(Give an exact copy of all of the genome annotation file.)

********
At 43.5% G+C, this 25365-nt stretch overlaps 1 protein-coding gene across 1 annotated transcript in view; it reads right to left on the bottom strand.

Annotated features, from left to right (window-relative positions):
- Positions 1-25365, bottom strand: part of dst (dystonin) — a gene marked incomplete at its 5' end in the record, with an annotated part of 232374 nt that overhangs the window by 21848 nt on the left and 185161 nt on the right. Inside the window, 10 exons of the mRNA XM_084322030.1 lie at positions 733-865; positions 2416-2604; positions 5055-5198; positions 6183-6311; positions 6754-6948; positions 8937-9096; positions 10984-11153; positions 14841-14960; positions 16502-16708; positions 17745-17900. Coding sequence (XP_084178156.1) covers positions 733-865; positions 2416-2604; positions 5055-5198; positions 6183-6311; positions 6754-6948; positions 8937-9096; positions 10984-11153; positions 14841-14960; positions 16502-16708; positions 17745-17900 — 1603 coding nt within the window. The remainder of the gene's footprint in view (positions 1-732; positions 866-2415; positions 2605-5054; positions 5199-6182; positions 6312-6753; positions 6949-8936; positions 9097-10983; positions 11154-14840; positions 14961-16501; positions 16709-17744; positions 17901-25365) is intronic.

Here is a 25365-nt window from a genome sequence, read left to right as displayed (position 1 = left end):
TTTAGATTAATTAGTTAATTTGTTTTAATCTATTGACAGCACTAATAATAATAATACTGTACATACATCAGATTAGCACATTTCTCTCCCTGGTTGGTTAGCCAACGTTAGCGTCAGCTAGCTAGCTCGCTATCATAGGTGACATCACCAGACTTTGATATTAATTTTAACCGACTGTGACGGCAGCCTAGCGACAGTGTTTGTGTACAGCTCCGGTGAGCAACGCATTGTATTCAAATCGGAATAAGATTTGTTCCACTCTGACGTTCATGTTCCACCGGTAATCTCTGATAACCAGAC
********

At 43.5% G+C, this 25365-nt stretch overlaps 1 protein-coding gene across 1 annotated transcript in view; it reads right to left on the bottom strand.

Annotated features, from left to right (window-relative positions):
- Positions 1-25365, bottom strand: part of dst (dystonin) — a gene marked incomplete at its 5' end in the record, with an annotated part of 232374 nt that overhangs the window by 21848 nt on the left and 185161 nt on the right. Inside the window, 10 exons of the mRNA XM_084322030.1 lie at positions 733-865; positions 2416-2604; positions 5055-5198; positions 6183-6311; positions 6754-6948; positions 8937-9096; positions 10984-11153; positions 14841-14960; positions 16502-16708; positions 17745-17900. Coding sequence (XP_084178156.1) covers positions 733-865; positions 2416-2604; positions 5055-5198; positions 6183-6311; positions 6754-6948; positions 8937-9096; positions 10984-11153; positions 14841-14960; positions 16502-16708; positions 17745-17900 — 1603 coding nt within the window. The remainder of the gene's footprint in view (positions 1-732; positions 866-2415; positions 2605-5054; positions 5199-6182; positions 6312-6753; positions 6949-8936; positions 9097-10983; positions 11154-14840; positions 14961-16501; positions 16709-17744; positions 17901-25365) is intronic.

Here is a 25365-nt window from a genome sequence, read left to right as displayed (position 1 = left end):
TTTAGATTAATTAGTTAATTTGTTTTAATCTATTGACAGCACTAATAATAATAATACTGTACATACATCAGATTAGCACATTTCTCTCCCTGGTTGGTTAGCCAACGTTAGCGTCAGCTAGCTAGCTCGCTATCATAGGTGACATCACCAGACTTTGATATTAATTTTAACCGACTGTGACGGCAGCCTAGCGACAGTGTTTGTGTACAGCTCCGGTGAGCAACGCATTGTATTCAAATCGGAATAAGATTTGTTCCACTCTGACGTTCATGTTCCACCGGTAATCTCTGATAACCAGAC